The Wonder of Radishes


Tomatoes burgeon;

July heat is the reason for

stems heavy with blooms,

excessive flower clusters

waiting to fruit.


Broccoli rabe overflows

a terra cotta planter;

yellow blossoms pour

over its edges.

In a pot beside it,

arugula drips

with tiny white flowers;

over in the corner,

the grand creeping cucumbers

shoot out leaves larger

than two hand spans

from thick fuzzy stems,

almost overnight.


Friends and neighbors

told me I didn’t

properly plant my seeds;

seems I sowed too many

in my green enthusiasm.

Wearing again their

good intentions, they now warn,

“don’t let everything go to seed,

you won’t be able to eat

what you have over planted.”


I smile and say nothing;

I’ve no desire to consume

these buckets of flowering green.

At least not now. I’m content

to watch nature unfold,

as she will.  I watch her exuberance

in making seeds from flowers,

and she’s none the worse for it.


In the front yard,

I seeded a standing planter,

four feet off the ground.  It’s a garden misfit,

without apparent rhyme or reason in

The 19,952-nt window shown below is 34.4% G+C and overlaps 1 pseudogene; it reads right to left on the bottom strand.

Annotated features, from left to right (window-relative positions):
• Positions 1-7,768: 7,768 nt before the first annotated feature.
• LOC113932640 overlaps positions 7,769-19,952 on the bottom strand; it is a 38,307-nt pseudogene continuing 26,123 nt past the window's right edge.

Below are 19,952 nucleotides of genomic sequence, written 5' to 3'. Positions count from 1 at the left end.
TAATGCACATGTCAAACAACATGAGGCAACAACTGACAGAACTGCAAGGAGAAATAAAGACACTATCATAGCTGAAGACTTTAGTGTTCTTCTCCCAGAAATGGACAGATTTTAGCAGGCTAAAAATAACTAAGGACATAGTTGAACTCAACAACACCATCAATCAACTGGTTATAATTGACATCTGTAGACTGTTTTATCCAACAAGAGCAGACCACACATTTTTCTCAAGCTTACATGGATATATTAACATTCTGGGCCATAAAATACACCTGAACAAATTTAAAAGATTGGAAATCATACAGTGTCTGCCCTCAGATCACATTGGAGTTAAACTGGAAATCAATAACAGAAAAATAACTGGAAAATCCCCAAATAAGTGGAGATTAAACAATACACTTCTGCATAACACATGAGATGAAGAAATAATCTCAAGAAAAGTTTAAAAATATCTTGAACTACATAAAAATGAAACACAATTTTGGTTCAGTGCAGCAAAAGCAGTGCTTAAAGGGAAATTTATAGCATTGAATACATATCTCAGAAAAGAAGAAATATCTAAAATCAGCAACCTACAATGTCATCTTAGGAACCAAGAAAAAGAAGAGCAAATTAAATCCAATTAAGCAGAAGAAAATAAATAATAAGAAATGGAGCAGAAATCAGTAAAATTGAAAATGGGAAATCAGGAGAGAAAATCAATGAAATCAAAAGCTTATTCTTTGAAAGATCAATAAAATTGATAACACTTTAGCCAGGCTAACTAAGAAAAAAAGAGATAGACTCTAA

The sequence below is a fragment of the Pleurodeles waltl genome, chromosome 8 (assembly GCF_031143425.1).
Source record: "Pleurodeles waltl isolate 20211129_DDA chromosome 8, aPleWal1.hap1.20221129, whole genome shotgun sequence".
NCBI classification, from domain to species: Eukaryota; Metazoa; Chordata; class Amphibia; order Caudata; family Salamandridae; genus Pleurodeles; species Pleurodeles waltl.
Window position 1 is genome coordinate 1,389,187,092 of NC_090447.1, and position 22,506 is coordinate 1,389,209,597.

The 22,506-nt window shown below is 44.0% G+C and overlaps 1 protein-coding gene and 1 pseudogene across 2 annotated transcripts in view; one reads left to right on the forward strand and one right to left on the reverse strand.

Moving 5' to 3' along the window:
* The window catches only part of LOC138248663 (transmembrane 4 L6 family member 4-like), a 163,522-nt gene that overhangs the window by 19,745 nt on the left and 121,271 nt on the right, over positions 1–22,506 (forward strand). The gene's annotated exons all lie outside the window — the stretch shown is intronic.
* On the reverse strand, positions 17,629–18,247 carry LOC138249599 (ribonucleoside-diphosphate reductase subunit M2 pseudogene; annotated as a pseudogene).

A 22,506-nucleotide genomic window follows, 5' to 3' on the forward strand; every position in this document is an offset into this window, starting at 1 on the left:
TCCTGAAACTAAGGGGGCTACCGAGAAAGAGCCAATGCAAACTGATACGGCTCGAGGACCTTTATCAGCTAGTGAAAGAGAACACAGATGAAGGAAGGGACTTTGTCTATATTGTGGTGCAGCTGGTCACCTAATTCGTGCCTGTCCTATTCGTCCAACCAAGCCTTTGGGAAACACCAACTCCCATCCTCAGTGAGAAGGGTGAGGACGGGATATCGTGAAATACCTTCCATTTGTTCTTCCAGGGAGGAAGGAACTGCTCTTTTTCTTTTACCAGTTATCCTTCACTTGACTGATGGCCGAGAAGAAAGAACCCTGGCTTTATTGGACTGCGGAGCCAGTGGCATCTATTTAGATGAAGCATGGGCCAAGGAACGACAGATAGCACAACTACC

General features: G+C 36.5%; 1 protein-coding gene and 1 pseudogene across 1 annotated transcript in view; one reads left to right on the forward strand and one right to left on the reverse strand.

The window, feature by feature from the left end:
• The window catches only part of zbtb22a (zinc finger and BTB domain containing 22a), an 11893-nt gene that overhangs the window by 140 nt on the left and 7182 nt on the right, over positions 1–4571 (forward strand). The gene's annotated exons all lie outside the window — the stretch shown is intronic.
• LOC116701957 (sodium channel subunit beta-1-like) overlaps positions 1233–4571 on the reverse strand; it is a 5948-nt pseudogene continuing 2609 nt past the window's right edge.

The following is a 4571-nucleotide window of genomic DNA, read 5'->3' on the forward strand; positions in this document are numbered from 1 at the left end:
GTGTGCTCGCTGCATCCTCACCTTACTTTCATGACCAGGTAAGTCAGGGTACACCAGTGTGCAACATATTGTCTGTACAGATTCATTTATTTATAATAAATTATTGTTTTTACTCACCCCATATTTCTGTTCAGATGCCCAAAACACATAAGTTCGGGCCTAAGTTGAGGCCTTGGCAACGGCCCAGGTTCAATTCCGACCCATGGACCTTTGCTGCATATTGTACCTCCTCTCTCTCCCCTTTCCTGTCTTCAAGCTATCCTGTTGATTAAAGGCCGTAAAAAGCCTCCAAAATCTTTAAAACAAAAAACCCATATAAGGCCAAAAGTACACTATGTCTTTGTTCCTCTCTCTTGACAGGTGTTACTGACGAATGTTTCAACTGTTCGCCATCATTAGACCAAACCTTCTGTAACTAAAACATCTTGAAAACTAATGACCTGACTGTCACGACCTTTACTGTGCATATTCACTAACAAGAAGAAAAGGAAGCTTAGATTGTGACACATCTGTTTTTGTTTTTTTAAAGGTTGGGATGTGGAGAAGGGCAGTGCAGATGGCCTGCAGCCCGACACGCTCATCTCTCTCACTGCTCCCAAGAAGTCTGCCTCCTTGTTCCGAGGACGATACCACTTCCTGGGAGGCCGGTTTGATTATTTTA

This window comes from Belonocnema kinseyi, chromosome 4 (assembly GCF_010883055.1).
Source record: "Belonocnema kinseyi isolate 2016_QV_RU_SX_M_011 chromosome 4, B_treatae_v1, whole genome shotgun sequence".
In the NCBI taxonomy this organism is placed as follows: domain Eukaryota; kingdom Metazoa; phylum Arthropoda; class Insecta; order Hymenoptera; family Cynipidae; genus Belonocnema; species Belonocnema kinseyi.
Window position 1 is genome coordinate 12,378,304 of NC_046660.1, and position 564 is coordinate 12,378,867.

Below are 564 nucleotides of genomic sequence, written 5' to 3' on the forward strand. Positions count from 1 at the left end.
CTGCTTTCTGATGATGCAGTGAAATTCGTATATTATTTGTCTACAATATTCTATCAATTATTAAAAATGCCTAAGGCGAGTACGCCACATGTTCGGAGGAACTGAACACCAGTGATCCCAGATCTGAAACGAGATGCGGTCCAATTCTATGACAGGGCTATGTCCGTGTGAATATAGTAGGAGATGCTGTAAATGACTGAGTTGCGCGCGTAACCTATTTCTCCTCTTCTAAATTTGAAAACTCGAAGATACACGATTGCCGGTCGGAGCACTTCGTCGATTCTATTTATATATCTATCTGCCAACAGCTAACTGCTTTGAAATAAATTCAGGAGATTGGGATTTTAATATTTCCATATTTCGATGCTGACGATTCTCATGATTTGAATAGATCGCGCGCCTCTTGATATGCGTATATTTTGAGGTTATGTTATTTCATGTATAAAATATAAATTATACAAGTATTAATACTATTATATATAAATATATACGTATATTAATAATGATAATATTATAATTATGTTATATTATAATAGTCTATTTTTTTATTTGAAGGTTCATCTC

the order of things.  From its bed,

the radishes have grown over four feet.

Their long, slender stems now rise like

monuments; nearly eight feet

off the ground, they tower over

tomatoes, rabe, arugula, cucumber,

in flowering pink profusion.


The overgrown bulbs

bulge from the soil; they show

their round red roots in shameless

exhibitionism, while their flowering

pink tops wave above.  I never knew that radishes

bloomed delicate pink-magenta flowers

which attract white butterflies; I never imagined dainty

lepidoptera playfully dancing around

fat bellied monuments that sing

red-purple love songs to diaphanous

winged creatures.


Perhaps next year

I will harvest radishes

and rabe and arugula; perhaps next year,

I will see something to eat,

something whose beauty

is folded into an even greater beauty.

This year I’m happy

to watch radishes in




2 Replies to “The Wonder of Radishes”

  1. Julia,

    I agree with the sentiment that one can enjoy a garden on its own terms rather than feel guilt at not harvesting the edibles. Lovely poem (though I confess it did make me want to eat a radish).


  2. Stewart,

    Despite my aesthetic claims, I think if the writing made you want to eat a radish, I was successful. Thanks for stopping by.


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